Massachusetts awards $100,000 to blind barber over firing

Great moments in discrimination law: Joel Nixon, who has been diagnosed with Retinitis Pigmentosa and is legally blind, was fired from his job at Tony’s barber shop in South Easton, Mass. He says he had been giving men’s haircuts for years to customers’ satisfaction but was fired after a 2012 incident “when he tripped over a customer’s legs. Later in the day, he tripped over a chair in the waiting room.” His former employer Tony Morales calls the allegations “a bunch of lies” but “did not appear at numerous hearings and parted ways with an attorney who was supposed to help him.” The Massachusetts Commission Against Discrimination, the state civil rights agency, awarded Nixon $75,000 in lost wages and $25,000 for emotional distress. [Bob McGovern, Boston Herald]


  • Not really as strange as it sounds. If the shop owner didn’t appear, he defaulted.

    All the blind guy had to do was show up and present a prima facie case (testify that he was a barber who was qualified to do haircuts, did so without difficulty, and that “they fired me because I was blind”).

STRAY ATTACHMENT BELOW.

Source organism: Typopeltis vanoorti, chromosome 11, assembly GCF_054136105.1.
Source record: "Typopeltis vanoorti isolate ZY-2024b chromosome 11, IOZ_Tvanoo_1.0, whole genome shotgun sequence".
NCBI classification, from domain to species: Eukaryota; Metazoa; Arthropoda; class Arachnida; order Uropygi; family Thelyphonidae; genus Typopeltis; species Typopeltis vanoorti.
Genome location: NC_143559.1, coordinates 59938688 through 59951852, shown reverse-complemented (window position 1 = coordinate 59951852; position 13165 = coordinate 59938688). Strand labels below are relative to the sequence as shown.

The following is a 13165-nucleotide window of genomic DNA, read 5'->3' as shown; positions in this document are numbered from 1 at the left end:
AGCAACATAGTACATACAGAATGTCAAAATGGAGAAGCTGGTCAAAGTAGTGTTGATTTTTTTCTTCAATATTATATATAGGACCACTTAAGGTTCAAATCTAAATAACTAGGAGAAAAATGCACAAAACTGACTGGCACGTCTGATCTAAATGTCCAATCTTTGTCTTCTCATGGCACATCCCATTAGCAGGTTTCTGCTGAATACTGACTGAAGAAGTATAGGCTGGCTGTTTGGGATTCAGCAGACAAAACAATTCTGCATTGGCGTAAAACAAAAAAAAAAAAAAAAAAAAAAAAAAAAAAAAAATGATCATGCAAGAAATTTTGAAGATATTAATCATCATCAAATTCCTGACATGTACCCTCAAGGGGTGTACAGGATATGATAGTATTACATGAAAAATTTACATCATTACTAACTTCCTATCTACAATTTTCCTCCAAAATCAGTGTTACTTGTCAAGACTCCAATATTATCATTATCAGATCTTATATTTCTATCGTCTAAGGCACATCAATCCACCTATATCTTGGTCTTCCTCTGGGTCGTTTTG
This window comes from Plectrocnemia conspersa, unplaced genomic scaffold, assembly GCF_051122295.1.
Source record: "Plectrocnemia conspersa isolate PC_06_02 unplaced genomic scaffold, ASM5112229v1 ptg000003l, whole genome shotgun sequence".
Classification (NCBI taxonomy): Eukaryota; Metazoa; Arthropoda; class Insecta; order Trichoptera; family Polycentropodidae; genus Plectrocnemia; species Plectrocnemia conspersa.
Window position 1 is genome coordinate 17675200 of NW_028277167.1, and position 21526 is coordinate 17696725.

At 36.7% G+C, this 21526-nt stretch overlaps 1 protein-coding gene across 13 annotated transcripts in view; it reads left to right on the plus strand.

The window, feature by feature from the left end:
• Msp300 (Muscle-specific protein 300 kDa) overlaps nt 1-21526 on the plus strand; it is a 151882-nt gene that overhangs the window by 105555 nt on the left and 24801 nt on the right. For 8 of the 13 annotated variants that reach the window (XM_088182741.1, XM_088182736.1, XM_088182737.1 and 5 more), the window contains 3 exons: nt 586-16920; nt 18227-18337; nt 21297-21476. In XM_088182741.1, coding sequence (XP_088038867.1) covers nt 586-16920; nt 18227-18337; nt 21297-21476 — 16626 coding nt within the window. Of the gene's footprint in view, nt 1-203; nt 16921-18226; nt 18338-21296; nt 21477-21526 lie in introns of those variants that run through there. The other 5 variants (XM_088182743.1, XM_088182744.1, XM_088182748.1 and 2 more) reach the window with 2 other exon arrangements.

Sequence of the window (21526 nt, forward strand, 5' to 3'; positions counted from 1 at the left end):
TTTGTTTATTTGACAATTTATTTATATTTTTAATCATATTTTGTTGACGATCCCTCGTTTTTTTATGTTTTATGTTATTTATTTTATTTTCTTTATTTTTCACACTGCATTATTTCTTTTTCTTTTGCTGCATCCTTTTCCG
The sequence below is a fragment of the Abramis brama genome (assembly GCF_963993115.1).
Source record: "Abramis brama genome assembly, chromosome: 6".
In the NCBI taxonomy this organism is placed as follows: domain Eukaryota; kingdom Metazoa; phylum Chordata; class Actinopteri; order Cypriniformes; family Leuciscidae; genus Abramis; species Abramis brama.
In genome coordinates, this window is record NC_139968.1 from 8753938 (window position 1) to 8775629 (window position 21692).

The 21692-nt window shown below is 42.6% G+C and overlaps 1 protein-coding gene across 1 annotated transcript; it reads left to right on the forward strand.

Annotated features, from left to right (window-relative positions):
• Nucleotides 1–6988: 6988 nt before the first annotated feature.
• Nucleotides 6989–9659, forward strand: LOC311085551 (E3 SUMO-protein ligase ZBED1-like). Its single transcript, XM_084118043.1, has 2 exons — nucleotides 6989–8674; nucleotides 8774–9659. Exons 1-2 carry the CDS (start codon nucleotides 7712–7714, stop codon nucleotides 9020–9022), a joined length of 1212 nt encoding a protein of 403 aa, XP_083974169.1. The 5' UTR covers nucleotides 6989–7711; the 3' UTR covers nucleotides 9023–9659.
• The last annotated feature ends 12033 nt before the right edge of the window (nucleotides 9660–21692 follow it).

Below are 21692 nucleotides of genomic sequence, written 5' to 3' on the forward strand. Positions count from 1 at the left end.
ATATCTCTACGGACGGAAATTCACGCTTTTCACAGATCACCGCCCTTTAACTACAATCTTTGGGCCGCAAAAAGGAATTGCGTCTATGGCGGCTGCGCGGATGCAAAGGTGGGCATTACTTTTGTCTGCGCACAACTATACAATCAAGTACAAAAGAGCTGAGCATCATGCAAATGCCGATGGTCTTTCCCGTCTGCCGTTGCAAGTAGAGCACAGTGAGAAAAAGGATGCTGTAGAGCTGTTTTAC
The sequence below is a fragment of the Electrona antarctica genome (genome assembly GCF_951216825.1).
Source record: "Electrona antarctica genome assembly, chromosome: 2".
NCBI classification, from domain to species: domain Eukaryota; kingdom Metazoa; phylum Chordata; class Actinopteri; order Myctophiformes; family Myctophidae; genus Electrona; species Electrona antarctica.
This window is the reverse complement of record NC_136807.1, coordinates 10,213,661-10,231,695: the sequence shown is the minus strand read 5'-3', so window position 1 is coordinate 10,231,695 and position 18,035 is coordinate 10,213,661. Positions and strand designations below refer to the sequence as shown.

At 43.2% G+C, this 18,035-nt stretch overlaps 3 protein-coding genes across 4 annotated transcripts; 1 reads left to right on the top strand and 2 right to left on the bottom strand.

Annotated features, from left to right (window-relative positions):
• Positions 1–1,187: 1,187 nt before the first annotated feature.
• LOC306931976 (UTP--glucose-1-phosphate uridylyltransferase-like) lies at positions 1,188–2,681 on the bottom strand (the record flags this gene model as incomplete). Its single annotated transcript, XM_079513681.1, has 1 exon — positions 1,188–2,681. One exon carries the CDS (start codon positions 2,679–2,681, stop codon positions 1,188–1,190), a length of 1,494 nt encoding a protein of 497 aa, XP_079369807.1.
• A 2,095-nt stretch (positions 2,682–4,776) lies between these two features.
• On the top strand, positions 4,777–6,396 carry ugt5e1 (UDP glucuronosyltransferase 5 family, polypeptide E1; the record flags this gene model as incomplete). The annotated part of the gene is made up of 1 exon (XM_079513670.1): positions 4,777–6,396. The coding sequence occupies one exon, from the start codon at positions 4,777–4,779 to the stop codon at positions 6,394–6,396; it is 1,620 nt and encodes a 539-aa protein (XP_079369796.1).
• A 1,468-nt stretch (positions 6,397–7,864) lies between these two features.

No one would have been there to ask him the important questions on cross-examination, and defendant (shop owner) did not testify that the blind guy could not, in fact, do his job safely.
    All the judge was left with was the blind guy’s version of the facts.

    • I wonder… Could a blind person be a competent barber? Seems counterintuitive, but it might be possible. I would posit that, in a competition, I could find blindfolded barbers who do a better job than unencumbered barbers. Sort of like I bet that Michael Jordan in his prime could shoot free throws better blindfolded than Shaquille O’Neal could shoot free throws without a blindfold.

  • Mr. Allan, I will have to defer to you on Jordan/O’Neal; I am not learned in B-ball.
    A true thing: the last time I stayed at a hotel in Chicago , there was no Gideon Bible in the bedside table. There was, however, a copy of Michael Jordan’s autobiography.